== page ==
When we think of 3D printed parts for our projects, most of us imagine little bits like brackets and mounting plates. Perhaps the occasional printed project enclosure. But if you’ve got a big custom printer as [Joshendy] does, plus plenty of time, it opens up a whole new world of large scale projects. Take for example the gorgeous RGB LED guitar body he recently completed.
Despite the considerable 300 x 300 mm build area of his custom 3D printer, [Joshendy] still had to design the guitar body in sections that could be bolted together after being printed in ABS. It took around 60 hours to run off all the parts, with the large central section taking the longest to print at 28 hours. With the generous application of heat-set inserts, the assembled guitar should be plenty strong.
While the skeletal plastic body of the guitar is certainly visually interesting in itself, it only makes up for half of the final look. Inside the central cavity, [Joshendy] has embedded two strips of RGB LEDs, a 128×64 OLED screen, and a custom PCB that plays host to a STM32L4 microcontroller the appropriate voltage regulators necessary to run it all on a battery pack.
The board taps into the audio being produced by the guitar and uses a fast Fourier transform (FFT) to get the LEDs reacting to the beat. As demonstrated in the video after the break, you can use the screen to navigate through the different lighting modes in real-time right on the instrument itself.
[Sam Kent] and friends built a sound-reactive LED display as part of the Leeds (UK) Digital Festival and exhibited it at Hyde Park Book Club. The installation consists of a grid of 25 tubes, each one made out of four recycled 2-liter bottles equipped with a string of a dozen WS2812B LEDs controlled by a central Arduino.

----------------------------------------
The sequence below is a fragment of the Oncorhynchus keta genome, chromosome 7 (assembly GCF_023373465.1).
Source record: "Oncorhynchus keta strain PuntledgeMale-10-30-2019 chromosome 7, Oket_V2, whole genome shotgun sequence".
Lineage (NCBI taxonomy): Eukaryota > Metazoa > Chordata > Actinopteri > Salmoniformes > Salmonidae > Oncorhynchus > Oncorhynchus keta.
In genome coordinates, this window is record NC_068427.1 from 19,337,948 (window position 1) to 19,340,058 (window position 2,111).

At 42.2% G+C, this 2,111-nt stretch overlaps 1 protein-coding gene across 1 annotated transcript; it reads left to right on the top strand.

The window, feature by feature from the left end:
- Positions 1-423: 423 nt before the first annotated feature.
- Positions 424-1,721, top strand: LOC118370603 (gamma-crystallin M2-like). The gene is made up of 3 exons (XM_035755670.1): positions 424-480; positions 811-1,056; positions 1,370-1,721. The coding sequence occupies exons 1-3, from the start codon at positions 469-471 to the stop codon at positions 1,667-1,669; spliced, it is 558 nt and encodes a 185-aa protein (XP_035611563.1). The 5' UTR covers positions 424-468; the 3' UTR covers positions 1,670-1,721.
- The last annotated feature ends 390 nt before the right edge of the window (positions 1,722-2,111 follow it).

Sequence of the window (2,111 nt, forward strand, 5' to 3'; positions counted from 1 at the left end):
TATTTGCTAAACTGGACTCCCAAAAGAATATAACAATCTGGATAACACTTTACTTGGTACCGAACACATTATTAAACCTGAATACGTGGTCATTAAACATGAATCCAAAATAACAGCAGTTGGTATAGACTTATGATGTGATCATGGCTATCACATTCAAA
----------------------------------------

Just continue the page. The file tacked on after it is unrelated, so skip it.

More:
Connected to the Arduino via USB, a computer running a Processing application analyzes the audio input and tells the Arduino which LEDs to light and when. The red tube in the center responds to bass, the ring of yellow LEDs mids, and the outer ring glows blue in response to high frequencies.
It’s amazing how just a simple 2-liter makes a rather effective light pipe to amplify the effect of each burst of color. We think this installation would be a great addition to the magnificent LED dance floor we recently looked at from our friends up in Toronto. If you seek an LED art piece that’s a lot easier to move around, what you’re after is a rave shopping cart.
We’ve seen a lot of builds using electroluminescent wire, usually in the realm of costumes and props. Unfortunately, most electrical engineers don’t deal with blinking and dimming EL wire and panels and any tinkerer trying to control electroluminescence doesn’t have a lot of resources on how to control EL stuff. [ch00f] wanted to fill this knowledge gap, so he build a sound reactive EL panel driver and learned a lot in the process.
Nobody really knows how electroluminescent wire and panels work on a molecular level, but [ch00f] did know that changing the direction of an electric field will cause the EL material to glow. Changing the frequency of this electric field will change the EL material’s brightness, so all [ch00f] had to do was make a variable-frequency EL driver – something that’s a lot harder than it sounds.
We won’t bore you with the details because we couldn’t do [ch00f]’s write up any justice. We will skip to the end and tell you [ch00f] was able to make a sound reactive EL panel after a month of work that included making his own transformers and doing a whole bunch of math. You can check out the video of [ch00f]’s [Tony Stark]-esque EL panel after the break.
[Jonathan Thomson] was ruminating on EL wire displays and decided that most he has seen are boring, static fixtures or installations that simply flash EL wire on and off at a fixed rate. He thought that EL wire has far more potential than that, and set off to build something more exciting. Using a graphic equalizer T-shirt, with which we’re sure you are familiar, he put together a slick, sound-reactive EL wire display.
He started off by removing the EL panel and inverter from the aforementioned T-shirt, separating the display into two pieces. He set aside the panel and focused on wiring up the inverter’s ribbon cable to a set of EL wire strands he picked up for the project. Once he had everything hooked up, he put a design together on a cardboard box, which he intended to use for wrapping Christmas presents. With the holiday behind him, [Jonathan] broke down his original display and constructed another to offer up some fun birthday wishes.
While the EL inverter was originally built to display sounds detected by an onboard mic, [Jonathan] added a 3.5” stereo jack to his so that he can feed audio directly into the display using an MP3 player.
Continue reading to see the EL display in action, and be sure to check out his writeup if you are looking to spice up your gift giving this year.